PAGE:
Ebola Crisis in Guinea ‘Has Set Back Malaria Fight’

In this Monday, Jan. 19, 2015 file photo, a health care worker, right, takes the temperatures of school children for signs of the Ebola virus before they enter their school in the city of Conakry, Guinea. The World Health Organization says it will soon start large-scale testing of an experimental Ebola vaccine in Guinea to see how effective it might be in preventing future outbreaks of the dreaded virus. In a statement issued on Thursday, March 5, 2015, the U.N. health agency said the study will be focused in Basse Guinee, the region that currently has the most Ebola cases in the country. (AP Photo/Youssouf Bah, File)
In this Monday, Jan. 19, 2015 file photo, a health care worker, right, takes the temperatures of school children for signs of the Ebola virus before they enter their school in the city of Conakry, Guinea. The World Health Organization says it will soon start large-scale testing of an experimental Ebola vaccine in Guinea to see how effective it might be in preventing future outbreaks of the dreaded virus. In a statement issued on Thursday, March 5, 2015, the U.N. health agency said the study will be focused in Basse Guinee, the region that currently has the most Ebola cases in the country. (AP Photo/Youssouf Bah, File)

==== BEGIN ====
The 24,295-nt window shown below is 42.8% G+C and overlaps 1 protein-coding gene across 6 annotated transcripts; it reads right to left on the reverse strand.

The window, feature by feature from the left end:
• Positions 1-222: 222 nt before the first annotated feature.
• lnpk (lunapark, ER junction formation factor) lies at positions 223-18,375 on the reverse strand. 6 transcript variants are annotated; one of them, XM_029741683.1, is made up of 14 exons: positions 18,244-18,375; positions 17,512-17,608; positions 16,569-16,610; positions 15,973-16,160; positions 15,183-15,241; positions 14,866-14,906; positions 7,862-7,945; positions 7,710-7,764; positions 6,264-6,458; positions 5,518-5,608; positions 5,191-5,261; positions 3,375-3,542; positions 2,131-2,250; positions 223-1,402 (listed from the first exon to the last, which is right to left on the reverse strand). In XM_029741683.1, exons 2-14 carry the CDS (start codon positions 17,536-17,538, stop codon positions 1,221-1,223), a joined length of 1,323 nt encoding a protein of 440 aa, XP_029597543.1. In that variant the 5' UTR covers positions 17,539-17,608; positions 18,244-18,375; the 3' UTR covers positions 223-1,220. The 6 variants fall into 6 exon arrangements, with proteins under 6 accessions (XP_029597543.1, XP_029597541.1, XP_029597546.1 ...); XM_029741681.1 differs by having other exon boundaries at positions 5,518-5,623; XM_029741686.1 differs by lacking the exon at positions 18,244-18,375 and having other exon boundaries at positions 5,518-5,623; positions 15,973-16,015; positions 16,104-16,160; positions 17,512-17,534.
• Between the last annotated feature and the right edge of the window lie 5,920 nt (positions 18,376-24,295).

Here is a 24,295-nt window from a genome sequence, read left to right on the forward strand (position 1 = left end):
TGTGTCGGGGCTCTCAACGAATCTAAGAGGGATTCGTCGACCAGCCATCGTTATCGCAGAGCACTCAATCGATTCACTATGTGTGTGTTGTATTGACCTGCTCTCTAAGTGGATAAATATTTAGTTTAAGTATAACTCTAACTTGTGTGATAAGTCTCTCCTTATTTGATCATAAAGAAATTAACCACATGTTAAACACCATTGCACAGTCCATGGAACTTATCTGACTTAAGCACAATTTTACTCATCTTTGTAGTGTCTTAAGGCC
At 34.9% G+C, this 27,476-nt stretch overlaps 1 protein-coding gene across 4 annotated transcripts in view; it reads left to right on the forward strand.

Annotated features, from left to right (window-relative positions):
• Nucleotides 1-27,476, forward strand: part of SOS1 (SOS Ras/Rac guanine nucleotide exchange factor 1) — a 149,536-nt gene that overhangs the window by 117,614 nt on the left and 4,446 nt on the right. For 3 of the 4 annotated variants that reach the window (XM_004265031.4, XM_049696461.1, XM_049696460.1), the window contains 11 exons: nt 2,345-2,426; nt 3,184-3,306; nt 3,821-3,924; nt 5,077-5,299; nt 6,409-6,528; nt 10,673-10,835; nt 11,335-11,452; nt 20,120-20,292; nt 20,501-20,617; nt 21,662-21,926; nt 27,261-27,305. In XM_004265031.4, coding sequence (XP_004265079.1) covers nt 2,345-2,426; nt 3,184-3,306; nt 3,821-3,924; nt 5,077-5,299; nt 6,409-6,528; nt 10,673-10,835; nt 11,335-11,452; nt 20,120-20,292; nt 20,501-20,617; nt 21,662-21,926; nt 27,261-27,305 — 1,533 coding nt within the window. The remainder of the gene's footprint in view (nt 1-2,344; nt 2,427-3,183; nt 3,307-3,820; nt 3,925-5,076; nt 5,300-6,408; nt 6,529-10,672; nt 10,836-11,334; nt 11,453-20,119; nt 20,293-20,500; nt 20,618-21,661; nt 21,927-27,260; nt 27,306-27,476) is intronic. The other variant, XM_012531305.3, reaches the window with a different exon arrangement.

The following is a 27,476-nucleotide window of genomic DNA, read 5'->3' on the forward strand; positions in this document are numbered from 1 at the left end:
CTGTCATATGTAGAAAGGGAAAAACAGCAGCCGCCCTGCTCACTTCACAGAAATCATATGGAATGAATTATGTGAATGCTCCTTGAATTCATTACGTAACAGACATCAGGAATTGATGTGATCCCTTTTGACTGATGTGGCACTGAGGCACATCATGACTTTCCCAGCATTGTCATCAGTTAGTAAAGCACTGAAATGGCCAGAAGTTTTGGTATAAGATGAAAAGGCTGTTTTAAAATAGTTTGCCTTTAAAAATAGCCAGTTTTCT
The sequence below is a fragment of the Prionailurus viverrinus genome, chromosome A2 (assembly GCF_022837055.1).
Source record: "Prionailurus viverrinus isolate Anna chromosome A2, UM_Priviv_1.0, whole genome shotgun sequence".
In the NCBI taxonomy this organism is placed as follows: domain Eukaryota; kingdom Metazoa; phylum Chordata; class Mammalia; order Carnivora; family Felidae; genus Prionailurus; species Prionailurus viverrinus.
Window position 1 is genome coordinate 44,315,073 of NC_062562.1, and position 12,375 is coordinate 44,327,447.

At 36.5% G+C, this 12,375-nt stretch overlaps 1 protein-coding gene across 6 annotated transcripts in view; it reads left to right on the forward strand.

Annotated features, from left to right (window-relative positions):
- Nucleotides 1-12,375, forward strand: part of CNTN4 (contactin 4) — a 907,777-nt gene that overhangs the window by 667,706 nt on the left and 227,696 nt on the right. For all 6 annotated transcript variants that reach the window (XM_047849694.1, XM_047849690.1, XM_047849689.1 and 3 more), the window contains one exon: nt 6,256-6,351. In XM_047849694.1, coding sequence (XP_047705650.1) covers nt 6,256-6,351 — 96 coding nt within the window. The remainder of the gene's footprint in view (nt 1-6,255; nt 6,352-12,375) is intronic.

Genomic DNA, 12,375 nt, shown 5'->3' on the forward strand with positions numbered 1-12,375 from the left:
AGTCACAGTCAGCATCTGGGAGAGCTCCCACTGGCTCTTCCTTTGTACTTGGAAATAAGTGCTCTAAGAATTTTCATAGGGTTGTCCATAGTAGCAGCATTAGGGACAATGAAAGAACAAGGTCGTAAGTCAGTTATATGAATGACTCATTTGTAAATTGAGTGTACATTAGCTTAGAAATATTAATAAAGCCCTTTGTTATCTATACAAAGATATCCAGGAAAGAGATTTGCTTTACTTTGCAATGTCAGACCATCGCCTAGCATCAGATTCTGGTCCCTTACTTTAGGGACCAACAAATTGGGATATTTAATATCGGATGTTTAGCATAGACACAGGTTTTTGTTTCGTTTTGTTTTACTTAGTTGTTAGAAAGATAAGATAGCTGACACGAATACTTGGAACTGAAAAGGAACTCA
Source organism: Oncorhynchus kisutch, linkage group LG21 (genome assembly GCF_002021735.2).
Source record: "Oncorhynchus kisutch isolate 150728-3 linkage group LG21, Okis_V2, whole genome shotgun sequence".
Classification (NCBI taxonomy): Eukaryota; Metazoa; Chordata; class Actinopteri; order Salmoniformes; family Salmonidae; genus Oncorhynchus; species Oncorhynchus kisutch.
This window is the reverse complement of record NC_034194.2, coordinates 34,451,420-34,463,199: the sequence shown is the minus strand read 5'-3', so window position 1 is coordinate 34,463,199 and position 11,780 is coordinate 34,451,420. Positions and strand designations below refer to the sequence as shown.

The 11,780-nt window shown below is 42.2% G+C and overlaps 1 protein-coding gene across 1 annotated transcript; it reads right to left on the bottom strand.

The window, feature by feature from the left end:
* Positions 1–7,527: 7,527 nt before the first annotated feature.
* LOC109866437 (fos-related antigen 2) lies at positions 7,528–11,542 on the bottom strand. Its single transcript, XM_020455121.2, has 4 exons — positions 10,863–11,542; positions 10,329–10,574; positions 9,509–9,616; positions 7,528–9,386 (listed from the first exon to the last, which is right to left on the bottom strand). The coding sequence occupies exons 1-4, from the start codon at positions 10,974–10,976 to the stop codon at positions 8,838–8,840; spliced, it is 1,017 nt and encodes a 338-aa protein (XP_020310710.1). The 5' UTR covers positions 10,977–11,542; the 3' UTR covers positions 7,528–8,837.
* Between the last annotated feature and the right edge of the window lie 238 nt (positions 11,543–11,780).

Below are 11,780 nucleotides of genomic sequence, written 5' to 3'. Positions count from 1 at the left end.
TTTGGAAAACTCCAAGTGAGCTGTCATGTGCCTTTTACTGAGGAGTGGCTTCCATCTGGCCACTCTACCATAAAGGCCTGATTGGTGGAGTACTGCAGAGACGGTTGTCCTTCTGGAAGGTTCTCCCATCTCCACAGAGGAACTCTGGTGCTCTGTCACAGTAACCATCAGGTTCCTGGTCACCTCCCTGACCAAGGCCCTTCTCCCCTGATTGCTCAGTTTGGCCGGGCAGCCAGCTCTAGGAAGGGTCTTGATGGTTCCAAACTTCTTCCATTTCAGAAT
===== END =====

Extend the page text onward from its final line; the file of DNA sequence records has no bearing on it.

In this Monday, Jan. 19, 2015 file photo, a health care worker, right, takes the temperatures of school children for signs of the Ebola virus before they enter their school in the city of Conakry, Guinea. (AP Photo/Youssouf Bah, File)

 

(BBC) – The continuing Ebola epidemic in Guinea has set back the country’s fight against malaria, say experts.

They estimate 74,000 cases of malaria went untreated in 2014 because clinics were either closed or patients were too scared to seek help.

They warn that malaria deaths since the Ebola outbreak began will far exceed the number of Ebola deaths in the country – which now stand at 2,444.

Their report is in the Lancet Infectious Diseases journal.

Both Ebola and malaria cause fever. The authors of the Lancet report say fear surrounding the Ebola virus may have stopped patients in Guinea going to see a doctor to get this symptom checked.

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